One of the best things about having a tour guide is having someone to take your picture

Jose was an amazing guide. Not only did he posses a wealth of Mayan information, you could feel his passion for Mayan history and culture oozing out of him with every word.

Mayan Fun Facts

- Some of the Mayans were very smart and figured out things like how solar/lunar eclipses worked and when they would happen. They kept this information to themselves, then when an eclipse happened they gathered all of the people together and pretended that they were the ones who made the moon or the sun disappear. The people thought that they were awesome magical gods instead of mere mortals and both feared and revered them. Super clever. 

The Observatory

- There was once a Mayan Queen named Fire Macaw (that would be my name too if I was a Mayan Queen). We got to see her office.

The office of Fire Macaw
-The Mayans played a game that involved putting a ball through a high hoop without using their hands. The players of the game would dress up like their favorite fierce animal. Some would be eagles, or leopards, or snakes. Sometimes instead of going to war, disputes were settled by playing the game. 

Game hoop

Ball Court
- The Mayans practiced human sacrifice. Instead of sacrificing weak virgins like other cultures, the Mayans sacrificed the best athlete or the strongest warrior. It was a great honor to be sacrificed. The sacrifice would be placed on an alter in front of everyone. A very skilled person would then use a knife to remove the still beating heart from the sacrifice and hold it up for everyone to see. The sacrifice was supposed to ensure that the sun continued to burn.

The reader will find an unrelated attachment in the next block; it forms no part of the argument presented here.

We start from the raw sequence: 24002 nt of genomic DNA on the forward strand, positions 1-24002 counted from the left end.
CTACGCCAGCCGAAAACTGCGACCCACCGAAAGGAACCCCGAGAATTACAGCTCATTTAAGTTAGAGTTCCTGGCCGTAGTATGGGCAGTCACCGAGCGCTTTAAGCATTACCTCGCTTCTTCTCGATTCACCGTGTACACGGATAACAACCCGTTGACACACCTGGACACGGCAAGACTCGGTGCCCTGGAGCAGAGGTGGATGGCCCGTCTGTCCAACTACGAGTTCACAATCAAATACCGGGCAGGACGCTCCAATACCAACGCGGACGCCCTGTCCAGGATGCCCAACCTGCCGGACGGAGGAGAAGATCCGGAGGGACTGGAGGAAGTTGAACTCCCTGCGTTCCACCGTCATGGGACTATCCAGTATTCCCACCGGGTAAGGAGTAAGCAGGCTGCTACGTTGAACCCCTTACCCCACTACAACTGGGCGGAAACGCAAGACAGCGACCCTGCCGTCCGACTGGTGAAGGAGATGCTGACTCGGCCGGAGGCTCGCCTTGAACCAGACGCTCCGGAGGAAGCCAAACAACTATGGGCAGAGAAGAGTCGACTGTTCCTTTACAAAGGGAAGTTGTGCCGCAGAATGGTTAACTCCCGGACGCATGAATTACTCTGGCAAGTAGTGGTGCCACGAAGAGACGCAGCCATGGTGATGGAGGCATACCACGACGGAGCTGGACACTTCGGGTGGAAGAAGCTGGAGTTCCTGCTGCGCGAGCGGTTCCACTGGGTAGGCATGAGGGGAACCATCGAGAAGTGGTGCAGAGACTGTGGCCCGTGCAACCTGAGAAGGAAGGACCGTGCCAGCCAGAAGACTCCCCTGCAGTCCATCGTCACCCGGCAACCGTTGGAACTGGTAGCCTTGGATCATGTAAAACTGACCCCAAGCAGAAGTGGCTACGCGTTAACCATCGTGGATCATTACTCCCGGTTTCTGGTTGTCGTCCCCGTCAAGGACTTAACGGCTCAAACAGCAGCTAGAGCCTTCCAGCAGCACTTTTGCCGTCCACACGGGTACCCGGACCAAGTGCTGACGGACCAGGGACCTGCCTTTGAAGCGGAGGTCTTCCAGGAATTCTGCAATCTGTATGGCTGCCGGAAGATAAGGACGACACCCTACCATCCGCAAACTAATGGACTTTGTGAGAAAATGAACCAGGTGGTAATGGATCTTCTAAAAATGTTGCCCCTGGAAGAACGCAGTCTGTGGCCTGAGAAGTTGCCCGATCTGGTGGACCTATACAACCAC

-The Mayans enjoyed their theatrics. There would be ceremonies and parties that included a lot of dressing in costumes, dancing, and pyrotechnics. They figured out a way to make the building's carved snakes breath actual fire. 

Our visit to Chichen Itza was great. Even when we had to walk through the pathways of vendors selling trinkets and souvenirs. 

I would suggest hiring a guide or going on a tour as Jose was able to tell us information, like interpreting the carvings on the buildings, that we would not have known if we just casually visited on our own. I'm glad we booked with Holbox Adventure. With only four of us on the tour, we were able to see everything at the site before it got too crowed. 

The carvings on the walls were used to record and tell the story of epic city evens

Some people might argue that Chichen Itza is a bit touristy, but that is no reason not to see it.  It's not the Mayan's fault that they built something truly spectacular. I'm sure they didn't think that someday people from all over the world would arrive in buses and vans to marvel at their history and architecture. I'm forever grateful that the ruins site is something we got to experience and  see with our eyeballs in person.

 As we boarded the van we had to exclaim,

"This is the best day!"